Although we don't believe in timing the market or panicking over market movements, we do like to keep an eye on big changes -- just in case they're material to our investing thesis.
This is shaping up to be an ominous start to third-quarter earnings season after the bell, with the S&P 500 (SNPINDEX:^GSPC) delivering one of its worst slides over the past month.
Today was absolutely marred with bad news from nearly all angles. The ongoing government shutdown stymied what little economic data we would have expected to see today, allowing investors to focus entirely on the fact that neither party is making any headway. Comments from both parties appear to point to no easy resolution and the likelihood that we'll still be talking about a shutdown at this time tomorrow. Any protracted shutdown could negatively affect U.S. GDP and practically every component within the S&P 500.
In addition, it was an absolute nightmare of a day for social-media stocks. Call it a tech-kabob if you will, but the Global X Social Media Index ETF (NASDAQ:SOCL) dropped more than 4% as some of its largest holdings, including Facebook, LinkedIn, and Pandora Media, were creamed. This marked the worst fall for social-media stocks and the Global X Social Media Index ETF in approximately 17 months and serves as a reminder to investors that valuations, no matter how quick the growth rate, are still important -- especially so when the prospect of a debt-default is on the horizon.
By day's end, the S&P 500 simply couldn't hold up under the weight of this negative news and ceded 20.67 points (-1.23%) to close at 1,655.45, its 11th loss in the past 14 sessions.
As you might imagine, finding strong stocks today that bucked the trend wasn't easy, but energy-drink maker Monster Beverage (NASDAQ:MNST) handily topped that list with a gain of 3.7%. The catalyst for the move appears to be positive comments made by BMO Capital Markets analyst Asit Sharma, who notes that IRI data would indicate Monster's growth remains strong and rumblings of a slowdown are unwarranted. While I do share some of Sharma's enthusiasm, I'm not certain that energy-drink makers like Monster have completely escaped the ire of regulators just yet with regard to the health effects of their drinks. As such, I'm still keeping a safe distance between my money and Monster Beverage shares.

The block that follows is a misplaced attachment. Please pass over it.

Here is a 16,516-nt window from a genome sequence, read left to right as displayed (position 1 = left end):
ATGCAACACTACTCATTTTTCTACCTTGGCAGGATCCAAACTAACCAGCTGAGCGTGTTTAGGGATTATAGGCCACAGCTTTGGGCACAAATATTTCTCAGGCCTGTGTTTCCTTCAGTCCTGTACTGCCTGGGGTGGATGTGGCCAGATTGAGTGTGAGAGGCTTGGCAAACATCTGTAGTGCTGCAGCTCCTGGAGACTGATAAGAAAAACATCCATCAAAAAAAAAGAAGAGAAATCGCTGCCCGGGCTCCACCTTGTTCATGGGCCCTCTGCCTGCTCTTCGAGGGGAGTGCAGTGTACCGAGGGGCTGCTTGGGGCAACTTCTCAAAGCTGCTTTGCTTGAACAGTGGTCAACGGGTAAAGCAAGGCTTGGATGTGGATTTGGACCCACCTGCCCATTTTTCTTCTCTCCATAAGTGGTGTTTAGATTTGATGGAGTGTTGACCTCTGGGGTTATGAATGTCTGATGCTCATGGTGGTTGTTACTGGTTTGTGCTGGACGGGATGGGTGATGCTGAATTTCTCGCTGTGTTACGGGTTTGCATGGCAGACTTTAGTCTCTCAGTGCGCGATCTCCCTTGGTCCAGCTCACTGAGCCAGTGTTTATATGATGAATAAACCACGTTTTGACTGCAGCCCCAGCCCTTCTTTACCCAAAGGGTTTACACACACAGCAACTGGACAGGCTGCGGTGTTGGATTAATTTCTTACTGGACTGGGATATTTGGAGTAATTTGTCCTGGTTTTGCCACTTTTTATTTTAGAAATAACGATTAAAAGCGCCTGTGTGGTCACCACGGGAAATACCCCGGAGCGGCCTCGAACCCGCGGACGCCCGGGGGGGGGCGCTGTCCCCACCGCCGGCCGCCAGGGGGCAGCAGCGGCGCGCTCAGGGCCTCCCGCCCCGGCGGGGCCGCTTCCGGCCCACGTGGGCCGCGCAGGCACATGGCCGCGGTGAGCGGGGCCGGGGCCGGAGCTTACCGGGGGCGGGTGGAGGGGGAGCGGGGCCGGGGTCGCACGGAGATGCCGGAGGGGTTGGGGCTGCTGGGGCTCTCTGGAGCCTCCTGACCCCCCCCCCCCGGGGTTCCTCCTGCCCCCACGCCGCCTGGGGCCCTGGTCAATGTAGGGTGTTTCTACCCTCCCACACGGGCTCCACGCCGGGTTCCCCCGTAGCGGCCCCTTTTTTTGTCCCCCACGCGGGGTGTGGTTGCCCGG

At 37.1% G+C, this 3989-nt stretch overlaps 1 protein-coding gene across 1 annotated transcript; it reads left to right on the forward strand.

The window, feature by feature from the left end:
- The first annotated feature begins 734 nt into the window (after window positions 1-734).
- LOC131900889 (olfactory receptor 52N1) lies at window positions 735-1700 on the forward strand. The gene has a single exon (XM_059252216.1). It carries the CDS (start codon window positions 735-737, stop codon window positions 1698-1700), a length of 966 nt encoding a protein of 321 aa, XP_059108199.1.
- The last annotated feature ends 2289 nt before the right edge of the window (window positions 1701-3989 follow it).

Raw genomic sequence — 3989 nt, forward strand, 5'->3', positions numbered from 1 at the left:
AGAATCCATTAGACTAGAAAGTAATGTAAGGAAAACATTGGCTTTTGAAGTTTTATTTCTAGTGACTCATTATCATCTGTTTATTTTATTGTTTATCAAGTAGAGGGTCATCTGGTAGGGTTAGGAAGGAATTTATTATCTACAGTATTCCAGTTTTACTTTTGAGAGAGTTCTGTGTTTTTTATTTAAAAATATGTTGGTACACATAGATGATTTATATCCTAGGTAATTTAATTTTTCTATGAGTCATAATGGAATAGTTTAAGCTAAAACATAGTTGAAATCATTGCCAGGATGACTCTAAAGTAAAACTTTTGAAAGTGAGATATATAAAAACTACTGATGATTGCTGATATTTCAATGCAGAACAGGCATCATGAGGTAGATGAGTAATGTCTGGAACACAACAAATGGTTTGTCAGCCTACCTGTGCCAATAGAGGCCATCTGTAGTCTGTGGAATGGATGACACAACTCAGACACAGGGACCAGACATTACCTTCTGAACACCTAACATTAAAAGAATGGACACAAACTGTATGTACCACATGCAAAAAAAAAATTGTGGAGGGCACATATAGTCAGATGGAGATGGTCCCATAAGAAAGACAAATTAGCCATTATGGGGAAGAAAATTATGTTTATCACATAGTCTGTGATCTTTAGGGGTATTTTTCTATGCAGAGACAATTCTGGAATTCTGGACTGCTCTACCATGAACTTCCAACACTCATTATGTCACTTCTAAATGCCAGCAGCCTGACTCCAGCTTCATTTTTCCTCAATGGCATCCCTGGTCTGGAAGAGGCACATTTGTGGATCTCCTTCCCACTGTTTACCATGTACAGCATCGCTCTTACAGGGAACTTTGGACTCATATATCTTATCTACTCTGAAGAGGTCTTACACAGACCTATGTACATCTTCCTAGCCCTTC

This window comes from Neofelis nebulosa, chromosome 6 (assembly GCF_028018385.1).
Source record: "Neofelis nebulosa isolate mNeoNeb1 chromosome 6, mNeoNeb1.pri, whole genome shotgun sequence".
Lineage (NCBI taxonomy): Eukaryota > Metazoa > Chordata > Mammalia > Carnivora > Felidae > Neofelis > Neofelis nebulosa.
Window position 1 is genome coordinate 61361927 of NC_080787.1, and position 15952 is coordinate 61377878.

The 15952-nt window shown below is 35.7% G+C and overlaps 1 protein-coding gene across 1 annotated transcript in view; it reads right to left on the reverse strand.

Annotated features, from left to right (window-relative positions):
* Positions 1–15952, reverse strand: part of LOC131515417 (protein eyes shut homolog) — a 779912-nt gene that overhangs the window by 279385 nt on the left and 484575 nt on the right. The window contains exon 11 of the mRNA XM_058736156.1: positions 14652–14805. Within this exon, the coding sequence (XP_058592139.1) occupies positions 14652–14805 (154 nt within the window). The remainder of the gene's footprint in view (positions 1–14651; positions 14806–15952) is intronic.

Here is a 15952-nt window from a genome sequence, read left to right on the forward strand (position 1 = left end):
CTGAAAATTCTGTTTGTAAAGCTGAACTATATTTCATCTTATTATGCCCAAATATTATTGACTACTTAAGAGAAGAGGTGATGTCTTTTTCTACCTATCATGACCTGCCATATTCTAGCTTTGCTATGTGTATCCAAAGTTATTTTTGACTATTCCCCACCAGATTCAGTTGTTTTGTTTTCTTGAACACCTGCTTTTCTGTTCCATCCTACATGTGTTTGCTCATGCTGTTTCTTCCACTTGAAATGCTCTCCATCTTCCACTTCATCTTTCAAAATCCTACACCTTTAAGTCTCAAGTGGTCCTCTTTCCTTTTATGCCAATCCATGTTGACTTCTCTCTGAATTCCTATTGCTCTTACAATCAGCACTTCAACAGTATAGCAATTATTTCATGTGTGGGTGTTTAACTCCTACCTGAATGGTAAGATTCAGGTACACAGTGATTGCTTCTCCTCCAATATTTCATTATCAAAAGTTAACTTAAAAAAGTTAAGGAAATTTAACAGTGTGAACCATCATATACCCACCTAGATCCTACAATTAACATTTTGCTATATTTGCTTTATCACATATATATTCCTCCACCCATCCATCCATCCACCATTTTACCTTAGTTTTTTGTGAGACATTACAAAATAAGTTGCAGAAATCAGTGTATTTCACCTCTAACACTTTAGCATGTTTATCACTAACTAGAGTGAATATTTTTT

Shares of drug distributor McKesson (NYSE:MCK) popped 3.2% higher after word got out that it's in possible talks to acquire European rival Celesio for about $5.1 billion. A deal would certainly make sense from the standpoint of both companies, since McKesson is looking to expand its pricing power and geographical reach to Europe, while Celesio has struggled with added competition in Europe. As for me, while I do like McKesson over the long run, I would probably suggest waiting for more concrete statements from each company before chasing its share price higher.
Finally, despite no company-specific news, Xcel Energy (NYSE:XEL) advanced by 1.5% on the day to take the third-biggest gain within the S&P 500. The thing to remember about awful market days is that defensive stocks that have lagged to the upside often shine. Xcel Energy is an electric utility operating in the North and Midwest, meaning it offers its investors fairly consistent cash flow regardless of the day-to-day gyrations of the stock market. Furthermore, its 4.1% yield has to be looking particularly attractive after a day like today.
Fool contributor Sean Williams has no material interest in any companies mentioned in this article. You can follow him on CAPS under the screen name TMFUltraLong, track every pick he makes under the screen name TrackUltraLong, and check him out on Twitter, where he goes by the handle @TMFUltraLong.
The Motley Fool owns shares of, and recommends Facebook, LinkedIn, and Monster Beverage. It also recommends McKesson and Pandora Media. Try any of our Foolish newsletter services free for 30 days. We Fools don't all hold the same opinions, but we all believe that considering a diverse range of insights makes us better investors. The Motley Fool has a disclosure policy.